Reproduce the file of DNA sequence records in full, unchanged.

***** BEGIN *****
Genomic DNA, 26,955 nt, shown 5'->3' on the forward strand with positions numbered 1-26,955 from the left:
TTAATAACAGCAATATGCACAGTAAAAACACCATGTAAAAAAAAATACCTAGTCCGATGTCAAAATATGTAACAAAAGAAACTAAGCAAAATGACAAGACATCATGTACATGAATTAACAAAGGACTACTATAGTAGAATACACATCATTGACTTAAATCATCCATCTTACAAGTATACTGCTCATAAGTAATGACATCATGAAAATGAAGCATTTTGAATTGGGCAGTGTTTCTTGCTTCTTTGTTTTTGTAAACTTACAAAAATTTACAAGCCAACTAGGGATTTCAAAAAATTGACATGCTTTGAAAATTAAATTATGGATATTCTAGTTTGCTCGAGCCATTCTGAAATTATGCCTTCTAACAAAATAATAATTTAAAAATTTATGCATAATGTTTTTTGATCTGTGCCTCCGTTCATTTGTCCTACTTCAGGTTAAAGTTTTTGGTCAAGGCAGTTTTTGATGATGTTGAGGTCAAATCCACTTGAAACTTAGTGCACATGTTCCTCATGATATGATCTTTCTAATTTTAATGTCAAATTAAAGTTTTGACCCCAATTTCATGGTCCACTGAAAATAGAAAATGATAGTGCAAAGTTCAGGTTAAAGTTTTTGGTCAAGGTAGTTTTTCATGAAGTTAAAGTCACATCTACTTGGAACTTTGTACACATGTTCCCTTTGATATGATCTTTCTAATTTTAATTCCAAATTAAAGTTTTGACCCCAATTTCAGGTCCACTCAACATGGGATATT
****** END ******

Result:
Genomic DNA, 26,955 nt, shown 5'->3' on the forward strand with positions numbered 1-26,955 from the left:
TTAATAACAGCAATATGCACAGTAAAAACACCATGTAAAAAAAAATACCTAGTCCGATGTCAAAATATGTAACAAAAGAAACTAAGCAAAATGACAAGACATCATGTACATGAATTAACAAAGGACTACTATAGTAGAATACACATCATTGACTTAAATCATCCATCTTACAAGTATACTGCTCATAAGTAATGACATCATGAAAATGAAGCATTTTGAATTGGGCAGTGTTTCTTGCTTCTTTGTTTTTGTAAACTTACAAAAATTTACAAGCCAACTAGGGATTTCAAAAAATTGACATGCTTTGAAAATTAAATTATGGATATTCTAGTTTGCTCGAGCCATTCTGAAATTATGCCTTCTAACAAAATAATAATTTAAAAATTTATGCATAATGTTTTTTGATCTGTGCCTCCGTTCATTTGTCCTACTTCAGGTTAAAGTTTTTGGTCAAGGCAGTTTTTGATGATGTTGAGGTCAAATCCACTTGAAACTTAGTGCACATGTTCCTCATGATATGATCTTTCTAATTTTAATGTCAAATTAAAGTTTTGACCCCAATTTCATGGTCCACTGAAAATAGAAAATGATAGTGCAAAGTTCAGGTTAAAGTTTTTGGTCAAGGTAGTTTTTCATGAAGTTAAAGTCACATCTACTTGGAACTTTGTACACATGTTCCCTTTGATATGATCTTTCTAATTTTAATTCCAAATTAAAGTTTTGACCCCAATTTCAGGTCCACTCAACATGGGATATT